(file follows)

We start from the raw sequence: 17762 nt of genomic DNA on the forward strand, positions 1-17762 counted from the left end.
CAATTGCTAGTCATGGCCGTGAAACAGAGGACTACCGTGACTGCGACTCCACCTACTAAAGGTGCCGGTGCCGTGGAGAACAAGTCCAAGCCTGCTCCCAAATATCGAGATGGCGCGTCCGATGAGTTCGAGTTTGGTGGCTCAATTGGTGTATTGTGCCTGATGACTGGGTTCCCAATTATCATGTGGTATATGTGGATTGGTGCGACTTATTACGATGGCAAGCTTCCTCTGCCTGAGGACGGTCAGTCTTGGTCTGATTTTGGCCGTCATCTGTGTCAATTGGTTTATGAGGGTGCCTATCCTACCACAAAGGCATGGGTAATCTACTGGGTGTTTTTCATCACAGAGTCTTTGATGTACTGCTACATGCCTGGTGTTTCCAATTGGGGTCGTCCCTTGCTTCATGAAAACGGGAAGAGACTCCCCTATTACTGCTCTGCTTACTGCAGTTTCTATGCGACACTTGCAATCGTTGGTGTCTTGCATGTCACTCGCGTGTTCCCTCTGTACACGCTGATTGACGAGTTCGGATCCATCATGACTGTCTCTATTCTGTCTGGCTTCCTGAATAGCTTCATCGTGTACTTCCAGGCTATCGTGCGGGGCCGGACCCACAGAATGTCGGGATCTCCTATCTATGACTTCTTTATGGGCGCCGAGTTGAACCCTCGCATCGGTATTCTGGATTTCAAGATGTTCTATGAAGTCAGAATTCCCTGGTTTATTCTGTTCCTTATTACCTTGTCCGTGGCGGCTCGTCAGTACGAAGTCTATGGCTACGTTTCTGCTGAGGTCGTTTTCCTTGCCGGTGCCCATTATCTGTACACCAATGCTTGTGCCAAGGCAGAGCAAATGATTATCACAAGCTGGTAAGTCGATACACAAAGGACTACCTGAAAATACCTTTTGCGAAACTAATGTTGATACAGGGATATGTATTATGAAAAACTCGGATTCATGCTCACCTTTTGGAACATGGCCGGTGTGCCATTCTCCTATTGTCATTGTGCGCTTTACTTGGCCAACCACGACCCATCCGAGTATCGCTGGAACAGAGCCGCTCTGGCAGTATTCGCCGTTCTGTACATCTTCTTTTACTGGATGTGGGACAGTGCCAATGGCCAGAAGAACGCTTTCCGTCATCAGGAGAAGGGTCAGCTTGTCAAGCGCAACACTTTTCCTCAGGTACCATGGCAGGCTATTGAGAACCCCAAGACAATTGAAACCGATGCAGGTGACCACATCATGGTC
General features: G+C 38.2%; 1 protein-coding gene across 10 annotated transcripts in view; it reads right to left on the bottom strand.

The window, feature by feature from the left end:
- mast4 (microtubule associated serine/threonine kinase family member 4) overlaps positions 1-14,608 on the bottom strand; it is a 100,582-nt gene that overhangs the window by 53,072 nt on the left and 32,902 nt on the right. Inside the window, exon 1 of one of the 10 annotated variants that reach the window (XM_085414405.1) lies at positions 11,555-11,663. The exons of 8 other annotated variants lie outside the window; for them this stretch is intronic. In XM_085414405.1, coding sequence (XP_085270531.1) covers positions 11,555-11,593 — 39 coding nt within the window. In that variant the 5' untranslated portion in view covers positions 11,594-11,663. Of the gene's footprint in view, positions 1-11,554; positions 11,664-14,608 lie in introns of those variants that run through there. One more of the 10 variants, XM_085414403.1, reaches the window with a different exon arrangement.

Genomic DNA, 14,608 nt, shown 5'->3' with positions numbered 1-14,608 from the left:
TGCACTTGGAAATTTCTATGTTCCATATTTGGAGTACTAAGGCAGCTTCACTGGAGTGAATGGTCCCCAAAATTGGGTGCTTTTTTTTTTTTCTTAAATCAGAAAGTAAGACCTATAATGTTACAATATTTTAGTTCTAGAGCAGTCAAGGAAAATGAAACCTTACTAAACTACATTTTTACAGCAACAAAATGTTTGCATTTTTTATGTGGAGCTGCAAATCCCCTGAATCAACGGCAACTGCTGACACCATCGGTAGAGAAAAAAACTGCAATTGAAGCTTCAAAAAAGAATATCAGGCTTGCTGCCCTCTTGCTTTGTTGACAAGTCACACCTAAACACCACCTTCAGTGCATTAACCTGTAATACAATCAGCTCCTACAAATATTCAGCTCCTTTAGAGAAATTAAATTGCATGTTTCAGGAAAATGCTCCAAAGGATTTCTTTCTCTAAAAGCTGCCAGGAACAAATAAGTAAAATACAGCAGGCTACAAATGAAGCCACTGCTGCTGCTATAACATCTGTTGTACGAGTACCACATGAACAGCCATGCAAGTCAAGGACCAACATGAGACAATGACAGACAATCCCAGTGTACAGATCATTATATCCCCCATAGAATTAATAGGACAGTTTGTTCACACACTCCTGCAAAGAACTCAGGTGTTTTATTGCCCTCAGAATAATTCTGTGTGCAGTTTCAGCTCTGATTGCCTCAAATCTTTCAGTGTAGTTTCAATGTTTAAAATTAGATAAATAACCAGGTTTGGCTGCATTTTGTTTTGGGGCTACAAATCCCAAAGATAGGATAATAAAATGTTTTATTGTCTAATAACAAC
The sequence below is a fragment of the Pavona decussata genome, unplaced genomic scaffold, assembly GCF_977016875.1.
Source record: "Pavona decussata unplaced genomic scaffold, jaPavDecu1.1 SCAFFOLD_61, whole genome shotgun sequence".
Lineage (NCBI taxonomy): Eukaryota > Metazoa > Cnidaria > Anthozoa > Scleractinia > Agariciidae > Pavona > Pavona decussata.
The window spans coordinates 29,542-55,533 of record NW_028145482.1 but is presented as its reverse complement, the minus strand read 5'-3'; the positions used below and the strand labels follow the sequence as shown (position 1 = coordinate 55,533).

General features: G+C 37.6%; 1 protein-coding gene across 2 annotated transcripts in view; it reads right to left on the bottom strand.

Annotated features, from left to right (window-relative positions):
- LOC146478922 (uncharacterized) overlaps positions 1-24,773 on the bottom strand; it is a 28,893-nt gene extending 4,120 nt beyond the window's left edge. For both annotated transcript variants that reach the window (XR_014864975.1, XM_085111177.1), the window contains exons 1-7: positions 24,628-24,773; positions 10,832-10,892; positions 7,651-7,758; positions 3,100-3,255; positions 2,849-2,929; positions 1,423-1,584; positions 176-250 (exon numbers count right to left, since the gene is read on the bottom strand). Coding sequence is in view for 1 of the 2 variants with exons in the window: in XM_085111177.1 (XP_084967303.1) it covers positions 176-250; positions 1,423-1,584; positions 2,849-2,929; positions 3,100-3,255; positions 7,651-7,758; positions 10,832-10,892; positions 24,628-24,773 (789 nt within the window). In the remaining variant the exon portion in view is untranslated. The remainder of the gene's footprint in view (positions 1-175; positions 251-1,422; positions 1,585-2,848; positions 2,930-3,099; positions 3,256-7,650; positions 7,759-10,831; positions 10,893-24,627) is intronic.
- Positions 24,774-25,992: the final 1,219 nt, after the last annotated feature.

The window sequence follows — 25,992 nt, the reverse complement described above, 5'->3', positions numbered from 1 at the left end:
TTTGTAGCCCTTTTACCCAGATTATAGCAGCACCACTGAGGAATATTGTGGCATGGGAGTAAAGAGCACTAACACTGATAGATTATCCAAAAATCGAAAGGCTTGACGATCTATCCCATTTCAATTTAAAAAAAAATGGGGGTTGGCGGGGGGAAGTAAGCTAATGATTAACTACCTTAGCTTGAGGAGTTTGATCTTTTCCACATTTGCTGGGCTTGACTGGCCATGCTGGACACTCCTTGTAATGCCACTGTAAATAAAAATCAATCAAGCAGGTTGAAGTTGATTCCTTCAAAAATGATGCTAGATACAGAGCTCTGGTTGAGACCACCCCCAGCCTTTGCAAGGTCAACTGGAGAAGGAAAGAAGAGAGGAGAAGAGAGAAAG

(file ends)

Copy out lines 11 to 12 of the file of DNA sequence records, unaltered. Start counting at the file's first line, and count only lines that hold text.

The window spans coordinates 29,542-55,533 of record NW_028145482.1 but is presented as its reverse complement, the minus strand read 5'-3'; the positions used below and the strand labels follow the sequence as shown (position 1 = coordinate 55,533).

General features: G+C 37.6%; 1 protein-coding gene across 2 annotated transcripts in view; it reads right to left on the bottom strand.